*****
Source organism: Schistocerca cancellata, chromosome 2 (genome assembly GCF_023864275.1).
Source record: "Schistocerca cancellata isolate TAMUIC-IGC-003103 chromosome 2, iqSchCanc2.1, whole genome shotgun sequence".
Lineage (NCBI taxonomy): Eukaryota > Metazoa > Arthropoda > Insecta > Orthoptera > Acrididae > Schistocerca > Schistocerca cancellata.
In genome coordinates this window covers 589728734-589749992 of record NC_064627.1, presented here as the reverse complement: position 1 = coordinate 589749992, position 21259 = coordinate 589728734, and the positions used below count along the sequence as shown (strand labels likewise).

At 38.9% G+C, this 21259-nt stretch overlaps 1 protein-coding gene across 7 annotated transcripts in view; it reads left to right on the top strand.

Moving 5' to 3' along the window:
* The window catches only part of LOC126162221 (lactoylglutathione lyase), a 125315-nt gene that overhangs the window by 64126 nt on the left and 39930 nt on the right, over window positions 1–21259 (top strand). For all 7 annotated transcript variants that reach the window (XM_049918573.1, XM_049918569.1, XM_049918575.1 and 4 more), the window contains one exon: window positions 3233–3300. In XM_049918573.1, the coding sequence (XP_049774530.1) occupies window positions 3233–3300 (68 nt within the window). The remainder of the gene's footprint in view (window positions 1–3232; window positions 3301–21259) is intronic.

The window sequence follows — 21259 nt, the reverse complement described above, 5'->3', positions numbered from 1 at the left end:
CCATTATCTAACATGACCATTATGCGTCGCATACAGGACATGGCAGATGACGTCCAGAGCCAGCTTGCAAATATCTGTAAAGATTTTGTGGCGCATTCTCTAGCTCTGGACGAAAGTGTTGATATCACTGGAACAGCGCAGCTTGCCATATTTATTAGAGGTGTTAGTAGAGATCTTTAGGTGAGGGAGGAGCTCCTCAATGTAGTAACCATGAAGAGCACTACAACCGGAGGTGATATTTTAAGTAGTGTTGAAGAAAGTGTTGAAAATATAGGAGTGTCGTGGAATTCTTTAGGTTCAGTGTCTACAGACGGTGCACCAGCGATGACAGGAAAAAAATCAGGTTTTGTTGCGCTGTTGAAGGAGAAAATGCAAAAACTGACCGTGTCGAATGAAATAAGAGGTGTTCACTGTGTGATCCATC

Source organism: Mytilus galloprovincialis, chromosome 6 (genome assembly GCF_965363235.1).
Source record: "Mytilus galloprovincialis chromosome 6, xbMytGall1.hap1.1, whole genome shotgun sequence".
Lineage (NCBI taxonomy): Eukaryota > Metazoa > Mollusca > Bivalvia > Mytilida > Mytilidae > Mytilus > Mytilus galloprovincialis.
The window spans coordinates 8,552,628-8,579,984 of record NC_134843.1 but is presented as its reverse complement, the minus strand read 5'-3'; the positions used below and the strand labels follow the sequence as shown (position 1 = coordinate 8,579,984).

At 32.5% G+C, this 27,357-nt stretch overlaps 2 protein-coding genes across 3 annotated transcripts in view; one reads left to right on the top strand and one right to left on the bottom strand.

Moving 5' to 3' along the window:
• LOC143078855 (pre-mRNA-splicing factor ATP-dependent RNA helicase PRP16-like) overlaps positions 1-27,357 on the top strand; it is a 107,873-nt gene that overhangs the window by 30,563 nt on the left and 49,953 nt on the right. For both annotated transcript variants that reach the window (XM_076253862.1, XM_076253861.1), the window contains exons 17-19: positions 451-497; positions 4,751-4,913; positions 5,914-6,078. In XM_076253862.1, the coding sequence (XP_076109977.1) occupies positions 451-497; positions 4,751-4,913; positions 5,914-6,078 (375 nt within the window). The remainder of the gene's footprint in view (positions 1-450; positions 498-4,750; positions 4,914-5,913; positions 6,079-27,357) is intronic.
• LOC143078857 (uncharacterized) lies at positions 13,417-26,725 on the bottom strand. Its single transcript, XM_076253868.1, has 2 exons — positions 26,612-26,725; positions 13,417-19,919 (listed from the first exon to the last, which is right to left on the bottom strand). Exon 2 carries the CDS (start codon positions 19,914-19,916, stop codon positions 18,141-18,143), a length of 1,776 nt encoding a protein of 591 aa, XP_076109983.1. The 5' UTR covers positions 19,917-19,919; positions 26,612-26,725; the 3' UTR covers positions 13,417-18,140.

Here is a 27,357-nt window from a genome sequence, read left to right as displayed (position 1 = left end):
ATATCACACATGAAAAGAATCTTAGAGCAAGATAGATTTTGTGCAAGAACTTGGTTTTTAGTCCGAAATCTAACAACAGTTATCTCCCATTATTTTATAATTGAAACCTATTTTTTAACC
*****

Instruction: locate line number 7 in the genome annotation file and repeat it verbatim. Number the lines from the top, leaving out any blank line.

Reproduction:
* The window catches only part of LOC126162221 (lactoylglutathione lyase), a 125315-nt gene that overhangs the window by 64126 nt on the left and 39930 nt on the right, over window positions 1–21259 (top strand). For all 7 annotated transcript variants that reach the window (XM_049918573.1, XM_049918569.1, XM_049918575.1 and 4 more), the window contains one exon: window positions 3233–3300. In XM_049918573.1, the coding sequence (XP_049774530.1) occupies window positions 3233–3300 (68 nt within the window). The remainder of the gene's footprint in view (window positions 1–3232; window positions 3301–21259) is intronic.